Preschoolers learning from movement

Activities for preschoolers

This reminded me of an article by  Rae Pica (1997) who thought that active play with peers encouraged social and emotional learning as it requires awareness of others, turn taking and cooperation in creating a sense of happiness from achieving positive peer interactions. Kids love doing active things together!

Obstacle courses

Especially ones they have input into, try to incorporated instability, walking, crawling, jumping and things they need to go over or under, give obstacles names ie; the tyre of doom or walking the pirates plank. Do it with the children to role model or engage target children as leaders or to be the “first” to try.

In summer have the final hurdle be a ramp into water or use hula hoops to roll in front of children as moving obstacles. You have children carry objects through the course to score goals or points to encourage them to keep going back again and again with some reward for whoever “scores the most times”. Make the course a baton relay with teams at each end or set up 2 courses for teams to race on.

Almost any object can be used on a obstacle course – logs for stepping stones planks for walking on, going under or as a seesaw to walk across, bean bags to jump, rope to pull and tyres to leap, try using a tarp to army crawl under or plastic pipes to walk length ways yours and the children’s ideas are limitless.

Alternatively for older children – make pictures of different activities ie: leap frog, star jumps, forward rolls and ball throw or ring toss and have children do a circuit trying each movement.

Try putting music on, have the children do the activities to different paced music, let them know it’s fun to be engaged in these activities. Don’t forget obstacle courses for bikes too.


How many times have said “Throwing is for outside!” Give lots of opportunity for children to throw, theorists believe throwing is an inbuilt and innate part of boy learning retained from our hunter ancestors – let them throw – target or score! Let them hone a skill that helps them learn to control their minds and bodies, estimate force, weight and distance while practicing perseverance.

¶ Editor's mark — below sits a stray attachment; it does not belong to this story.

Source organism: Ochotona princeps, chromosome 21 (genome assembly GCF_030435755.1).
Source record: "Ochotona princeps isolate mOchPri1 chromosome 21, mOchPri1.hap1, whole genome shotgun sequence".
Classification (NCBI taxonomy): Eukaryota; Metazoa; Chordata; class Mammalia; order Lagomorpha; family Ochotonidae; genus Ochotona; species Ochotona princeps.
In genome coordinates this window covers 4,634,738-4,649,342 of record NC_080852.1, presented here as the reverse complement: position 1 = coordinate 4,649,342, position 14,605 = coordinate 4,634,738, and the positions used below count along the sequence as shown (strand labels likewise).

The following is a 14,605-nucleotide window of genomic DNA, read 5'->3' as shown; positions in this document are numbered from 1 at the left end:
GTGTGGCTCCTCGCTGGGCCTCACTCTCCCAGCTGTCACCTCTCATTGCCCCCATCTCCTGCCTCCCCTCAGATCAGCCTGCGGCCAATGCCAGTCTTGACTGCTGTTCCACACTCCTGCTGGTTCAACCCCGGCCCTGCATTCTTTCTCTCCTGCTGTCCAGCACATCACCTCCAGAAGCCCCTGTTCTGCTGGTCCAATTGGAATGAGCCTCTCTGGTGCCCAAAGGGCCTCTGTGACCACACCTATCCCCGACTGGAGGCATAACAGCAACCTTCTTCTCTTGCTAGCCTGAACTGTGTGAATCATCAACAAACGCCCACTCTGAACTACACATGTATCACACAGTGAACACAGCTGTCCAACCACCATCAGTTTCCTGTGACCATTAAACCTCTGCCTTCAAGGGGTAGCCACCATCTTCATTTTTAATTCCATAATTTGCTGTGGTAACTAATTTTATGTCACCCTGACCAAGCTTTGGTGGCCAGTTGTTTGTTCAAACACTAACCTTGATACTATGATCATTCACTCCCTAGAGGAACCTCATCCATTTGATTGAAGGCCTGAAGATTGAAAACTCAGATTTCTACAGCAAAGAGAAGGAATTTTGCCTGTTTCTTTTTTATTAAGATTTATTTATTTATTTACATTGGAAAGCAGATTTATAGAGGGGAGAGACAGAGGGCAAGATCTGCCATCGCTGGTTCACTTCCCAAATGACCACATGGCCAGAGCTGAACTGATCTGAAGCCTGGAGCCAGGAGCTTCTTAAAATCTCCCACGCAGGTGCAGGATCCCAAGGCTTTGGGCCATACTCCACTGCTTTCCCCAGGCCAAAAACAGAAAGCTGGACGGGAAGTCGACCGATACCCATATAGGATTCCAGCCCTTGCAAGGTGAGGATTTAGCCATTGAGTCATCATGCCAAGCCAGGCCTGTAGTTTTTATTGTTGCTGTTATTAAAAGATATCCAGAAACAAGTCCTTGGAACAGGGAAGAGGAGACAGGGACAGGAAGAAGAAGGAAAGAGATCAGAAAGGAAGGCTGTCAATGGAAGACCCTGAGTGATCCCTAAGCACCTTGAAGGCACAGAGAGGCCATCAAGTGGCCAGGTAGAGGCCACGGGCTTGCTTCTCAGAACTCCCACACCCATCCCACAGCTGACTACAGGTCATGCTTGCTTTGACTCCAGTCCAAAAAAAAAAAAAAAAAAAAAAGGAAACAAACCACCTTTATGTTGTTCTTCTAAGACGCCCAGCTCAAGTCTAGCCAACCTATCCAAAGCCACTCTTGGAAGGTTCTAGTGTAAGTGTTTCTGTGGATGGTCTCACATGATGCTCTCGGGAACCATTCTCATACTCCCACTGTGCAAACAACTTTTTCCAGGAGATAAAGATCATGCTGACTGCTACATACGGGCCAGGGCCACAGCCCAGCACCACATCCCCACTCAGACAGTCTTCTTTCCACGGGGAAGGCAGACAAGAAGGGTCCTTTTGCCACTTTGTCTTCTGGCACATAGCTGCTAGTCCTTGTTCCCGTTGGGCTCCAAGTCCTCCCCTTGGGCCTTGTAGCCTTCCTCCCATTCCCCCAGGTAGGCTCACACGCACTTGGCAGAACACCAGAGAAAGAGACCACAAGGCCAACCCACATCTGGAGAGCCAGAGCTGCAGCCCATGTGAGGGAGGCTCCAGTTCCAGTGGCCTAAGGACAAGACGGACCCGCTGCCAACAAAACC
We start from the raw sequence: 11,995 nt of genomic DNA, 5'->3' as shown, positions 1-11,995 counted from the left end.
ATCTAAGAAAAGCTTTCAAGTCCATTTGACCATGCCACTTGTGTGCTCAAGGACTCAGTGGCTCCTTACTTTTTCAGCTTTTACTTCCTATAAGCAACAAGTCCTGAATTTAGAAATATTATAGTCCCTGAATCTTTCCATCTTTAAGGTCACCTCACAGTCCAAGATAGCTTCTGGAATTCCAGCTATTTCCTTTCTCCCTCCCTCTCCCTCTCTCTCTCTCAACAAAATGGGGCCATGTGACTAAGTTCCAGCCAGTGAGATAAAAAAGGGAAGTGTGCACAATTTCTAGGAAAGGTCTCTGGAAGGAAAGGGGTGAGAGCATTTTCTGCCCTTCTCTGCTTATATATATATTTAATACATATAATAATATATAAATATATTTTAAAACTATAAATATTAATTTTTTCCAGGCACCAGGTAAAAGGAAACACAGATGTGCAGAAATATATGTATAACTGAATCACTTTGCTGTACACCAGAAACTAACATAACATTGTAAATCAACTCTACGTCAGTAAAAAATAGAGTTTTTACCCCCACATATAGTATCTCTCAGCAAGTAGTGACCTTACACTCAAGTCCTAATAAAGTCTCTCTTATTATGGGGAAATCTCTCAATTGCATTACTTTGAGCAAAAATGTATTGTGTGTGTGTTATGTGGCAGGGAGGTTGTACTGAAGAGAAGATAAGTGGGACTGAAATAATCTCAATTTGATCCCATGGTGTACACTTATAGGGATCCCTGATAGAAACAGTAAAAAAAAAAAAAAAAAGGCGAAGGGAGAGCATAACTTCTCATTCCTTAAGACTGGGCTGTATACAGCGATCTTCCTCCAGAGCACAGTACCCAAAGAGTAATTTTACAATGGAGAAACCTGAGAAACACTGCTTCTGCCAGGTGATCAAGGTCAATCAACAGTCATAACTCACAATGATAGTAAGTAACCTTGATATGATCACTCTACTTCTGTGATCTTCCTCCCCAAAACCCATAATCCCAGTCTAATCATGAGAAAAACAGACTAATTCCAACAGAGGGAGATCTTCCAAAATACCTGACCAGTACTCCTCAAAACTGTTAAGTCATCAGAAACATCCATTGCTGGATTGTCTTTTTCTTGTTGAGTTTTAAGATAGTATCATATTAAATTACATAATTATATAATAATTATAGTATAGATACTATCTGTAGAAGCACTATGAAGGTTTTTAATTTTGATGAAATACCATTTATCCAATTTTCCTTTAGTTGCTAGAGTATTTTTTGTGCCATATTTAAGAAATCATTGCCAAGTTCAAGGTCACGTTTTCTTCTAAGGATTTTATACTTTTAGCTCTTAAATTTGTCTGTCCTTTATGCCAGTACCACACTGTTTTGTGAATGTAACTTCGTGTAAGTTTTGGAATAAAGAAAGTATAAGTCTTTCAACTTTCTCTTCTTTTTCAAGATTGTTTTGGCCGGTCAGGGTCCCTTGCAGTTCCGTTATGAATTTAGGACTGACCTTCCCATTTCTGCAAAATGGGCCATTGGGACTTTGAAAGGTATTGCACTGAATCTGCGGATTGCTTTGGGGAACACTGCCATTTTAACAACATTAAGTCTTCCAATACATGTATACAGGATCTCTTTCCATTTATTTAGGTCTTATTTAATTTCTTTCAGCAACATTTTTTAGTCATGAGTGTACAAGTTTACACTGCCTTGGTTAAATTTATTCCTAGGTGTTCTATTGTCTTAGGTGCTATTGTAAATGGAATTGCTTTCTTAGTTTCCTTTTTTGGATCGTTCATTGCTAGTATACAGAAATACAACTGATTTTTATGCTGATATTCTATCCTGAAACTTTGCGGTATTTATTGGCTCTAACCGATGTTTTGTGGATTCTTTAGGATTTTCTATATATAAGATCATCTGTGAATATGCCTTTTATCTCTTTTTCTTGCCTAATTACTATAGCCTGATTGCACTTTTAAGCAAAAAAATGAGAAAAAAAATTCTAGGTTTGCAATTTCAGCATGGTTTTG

Balls into buckets, bean bags at cans, put a target on the wall – use chalk or on an A3 sheet and throw wet sponges or water bombs. I’ve always wanted to try a big canvas with children throwing paint sponges – watch this space.

Challenge active children – if they are engaged in throwing or batting with fly swats or doing target practice with water spray bottles or any other stationary movement then have them stand on a box or on an uneven surface that will challenge their proprioceptive or unconscious sense of space and movement. Keep your mind open throw ducks instead of balls, keep thing silly and interesting.

Rope – My favourite Item for play

Jump it, or go Under it – Limbo

Walk it – try “Elephants on a string”

Towing each other – bikes, boats, prisoners

Swing on it, Tug on it, hang upside down on it …

Let the children’s imaginations turn it into anything –

Recently I saw two children use skipping ropes to pull a tyre they called their boat on to a plank on top of another tyre which they sat in and sailed – until they towed it again to put into a big wooden cube hut.  Imagination, role playing, leadership, problem solving and working theories focused, engaged and perseverance. These girls were building a relationship through active play. I observed a lot of energy going into manipulating objects to fit their play and all without my help although I did ask questions and suggest the tyre was too wide to go in the cube length ways.


If it’s windy make kites, paper darts or animal shapes with crepe paper tails on a stick or straw, A recent butterfly experience led to children making their own then running outside with crepe paper fluttering behind them great to witness their expressions and the dance of the butterflies. If it’s hot put water in the sandpit and dig moats and channels, or build huts with planks or cardboard boxes and blankets to shelter in. Use what resources you have and let the children’s imaginations do the rest all you have to do is be present in the moment.


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